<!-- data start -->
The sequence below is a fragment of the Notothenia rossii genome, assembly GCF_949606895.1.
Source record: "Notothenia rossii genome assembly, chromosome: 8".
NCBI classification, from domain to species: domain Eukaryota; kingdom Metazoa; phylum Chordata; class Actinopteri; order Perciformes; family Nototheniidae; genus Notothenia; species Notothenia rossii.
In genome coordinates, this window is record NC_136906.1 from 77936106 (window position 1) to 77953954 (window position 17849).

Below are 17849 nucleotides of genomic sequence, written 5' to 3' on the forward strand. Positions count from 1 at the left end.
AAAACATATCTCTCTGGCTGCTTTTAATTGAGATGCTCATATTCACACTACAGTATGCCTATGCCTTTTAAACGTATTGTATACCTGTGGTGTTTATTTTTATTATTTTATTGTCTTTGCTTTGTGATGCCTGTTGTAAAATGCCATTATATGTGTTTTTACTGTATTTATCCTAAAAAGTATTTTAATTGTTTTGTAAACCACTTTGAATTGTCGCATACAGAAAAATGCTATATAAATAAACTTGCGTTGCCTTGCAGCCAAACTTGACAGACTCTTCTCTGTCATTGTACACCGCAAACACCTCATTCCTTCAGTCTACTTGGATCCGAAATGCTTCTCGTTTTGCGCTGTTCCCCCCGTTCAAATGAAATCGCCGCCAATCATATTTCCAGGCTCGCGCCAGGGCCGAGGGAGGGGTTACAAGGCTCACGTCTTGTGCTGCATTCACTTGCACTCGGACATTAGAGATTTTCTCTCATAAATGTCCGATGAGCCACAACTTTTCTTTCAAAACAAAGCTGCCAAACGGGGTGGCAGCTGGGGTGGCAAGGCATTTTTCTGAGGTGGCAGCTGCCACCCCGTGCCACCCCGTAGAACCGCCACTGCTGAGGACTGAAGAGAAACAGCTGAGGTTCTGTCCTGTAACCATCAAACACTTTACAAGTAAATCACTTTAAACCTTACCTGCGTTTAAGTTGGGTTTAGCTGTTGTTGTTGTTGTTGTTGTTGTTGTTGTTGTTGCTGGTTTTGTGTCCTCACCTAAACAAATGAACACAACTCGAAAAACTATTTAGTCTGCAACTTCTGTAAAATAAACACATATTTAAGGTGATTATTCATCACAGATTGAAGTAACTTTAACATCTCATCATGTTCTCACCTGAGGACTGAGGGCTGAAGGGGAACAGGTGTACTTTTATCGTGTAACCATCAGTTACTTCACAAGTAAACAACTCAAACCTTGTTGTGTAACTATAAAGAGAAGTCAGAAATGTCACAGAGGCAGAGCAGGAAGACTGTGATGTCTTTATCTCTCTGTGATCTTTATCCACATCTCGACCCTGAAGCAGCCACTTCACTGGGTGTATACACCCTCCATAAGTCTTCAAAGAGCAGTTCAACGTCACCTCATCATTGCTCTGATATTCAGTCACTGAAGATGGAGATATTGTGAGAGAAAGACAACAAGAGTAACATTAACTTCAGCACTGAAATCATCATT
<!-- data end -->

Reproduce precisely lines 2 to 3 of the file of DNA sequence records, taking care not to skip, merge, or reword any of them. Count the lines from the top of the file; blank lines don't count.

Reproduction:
Source record: "Notothenia rossii genome assembly, chromosome: 8".
NCBI classification, from domain to species: domain Eukaryota; kingdom Metazoa; phylum Chordata; class Actinopteri; order Perciformes; family Nototheniidae; genus Notothenia; species Notothenia rossii.